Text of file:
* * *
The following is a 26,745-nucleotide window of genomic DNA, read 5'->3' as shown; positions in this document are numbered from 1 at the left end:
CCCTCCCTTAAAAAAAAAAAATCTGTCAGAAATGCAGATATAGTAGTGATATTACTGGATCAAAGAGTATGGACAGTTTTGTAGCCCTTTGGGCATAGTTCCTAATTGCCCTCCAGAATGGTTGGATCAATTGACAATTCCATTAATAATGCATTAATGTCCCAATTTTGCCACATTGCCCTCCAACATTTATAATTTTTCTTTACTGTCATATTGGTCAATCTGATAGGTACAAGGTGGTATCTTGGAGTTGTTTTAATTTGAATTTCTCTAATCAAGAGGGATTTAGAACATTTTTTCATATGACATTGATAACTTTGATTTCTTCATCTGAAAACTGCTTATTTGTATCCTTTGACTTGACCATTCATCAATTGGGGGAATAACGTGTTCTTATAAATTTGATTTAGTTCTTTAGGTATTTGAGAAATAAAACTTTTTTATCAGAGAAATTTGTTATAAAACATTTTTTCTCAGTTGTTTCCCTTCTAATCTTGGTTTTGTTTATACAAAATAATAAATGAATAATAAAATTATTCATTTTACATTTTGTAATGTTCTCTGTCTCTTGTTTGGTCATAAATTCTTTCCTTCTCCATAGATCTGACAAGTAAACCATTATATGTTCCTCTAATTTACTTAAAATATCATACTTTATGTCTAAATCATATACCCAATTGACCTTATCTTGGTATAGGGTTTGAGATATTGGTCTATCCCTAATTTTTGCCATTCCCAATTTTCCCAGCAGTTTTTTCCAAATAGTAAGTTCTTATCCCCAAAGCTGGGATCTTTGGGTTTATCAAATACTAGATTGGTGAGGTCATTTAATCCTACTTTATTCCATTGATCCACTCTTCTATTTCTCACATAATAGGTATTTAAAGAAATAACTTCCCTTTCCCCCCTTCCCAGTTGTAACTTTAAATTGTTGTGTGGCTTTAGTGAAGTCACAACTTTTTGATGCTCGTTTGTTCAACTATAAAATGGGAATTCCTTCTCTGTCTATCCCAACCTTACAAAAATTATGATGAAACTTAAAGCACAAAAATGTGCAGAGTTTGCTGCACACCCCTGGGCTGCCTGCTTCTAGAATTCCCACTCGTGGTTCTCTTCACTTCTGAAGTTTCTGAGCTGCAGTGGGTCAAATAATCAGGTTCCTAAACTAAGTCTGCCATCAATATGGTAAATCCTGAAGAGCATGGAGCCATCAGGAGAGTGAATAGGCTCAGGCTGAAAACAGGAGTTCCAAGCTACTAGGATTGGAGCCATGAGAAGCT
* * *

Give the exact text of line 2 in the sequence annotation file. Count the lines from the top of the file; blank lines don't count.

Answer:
CCCTCCCTTAAAAAAAAAAAATCTGTCAGAAATGCAGATATAGTAGTGATATTACTGGATCAAAGAGTATGGACAGTTTTGTAGCCCTTTGGGCATAGTTCCTAATTGCCCTCCAGAATGGTTGGATCAATTGACAATTCCATTAATAATGCATTAATGTCCCAATTTTGCCACATTGCCCTCCAACATTTATAATTTTTCTTTACTGTCATATTGGTCAATCTGATAGGTACAAGGTGGTATCTTGGAGTTGTTTTAATTTGAATTTCTCTAATCAAGAGGGATTTAGAACATTTTTTCATATGACATTGATAACTTTGATTTCTTCATCTGAAAACTGCTTATTTGTATCCTTTGACTTGACCATTCATCAATTGGGGGAATAACGTGTTCTTATAAATTTGATTTAGTTCTTTAGGTATTTGAGAAATAAAACTTTTTTATCAGAGAAATTTGTTATAAAACATTTTTTCTCAGTTGTTTCCCTTCTAATCTTGGTTTTGTTTATACAAAATAATAAATGAATAATAAAATTATTCATTTTACATTTTGTAATGTTCTCTGTCTCTTGTTTGGTCATAAATTCTTTCCTTCTCCATAGATCTGACAAGTAAACCATTATATGTTCCTCTAATTTACTTAAAATATCATACTTTATGTCTAAATCATATACCCAATTGACCTTATCTTGGTATAGGGTTTGAGATATTGGTCTATCCCTAATTTTTGCCATTCCCAATTTTCCCAGCAGTTTTTTCCAAATAGTAAGTTCTTATCCCCAAAGCTGGGATCTTTGGGTTTATCAAATACTAGATTGGTGAGGTCATTTAATCCTACTTTATTCCATTGATCCACTCTTCTATTTCTCACATAATAGGTATTTAAAGAAATAACTTCCCTTTCCCCCCTTCCCAGTTGTAACTTTAAATTGTTGTGTGGCTTTAGTGAAGTCACAACTTTTTGATGCTCGTTTGTTCAACTATAAAATGGGAATTCCTTCTCTGTCTATCCCAACCTTACAAAAATTATGATGAAACTTAAAGCACAAAAATGTGCAGAGTTTGCTGCACACCCCTGGGCTGCCTGCTTCTAGAATTCCCACTCGTGGTTCTCTTCACTTCTGAAGTTTCTGAGCTGCAGTGGGTCAAATAATCAGGTTCCTAAACTAAGTCTGCCATCAATATGGTAAATCCTGAAGAGCATGGAGCCATCAGGAGAGTGAATAGGCTCAGGCTGAAAACAGGAGTTCCAAGCTACTAGGATTGGAGCCATGAGAAGCT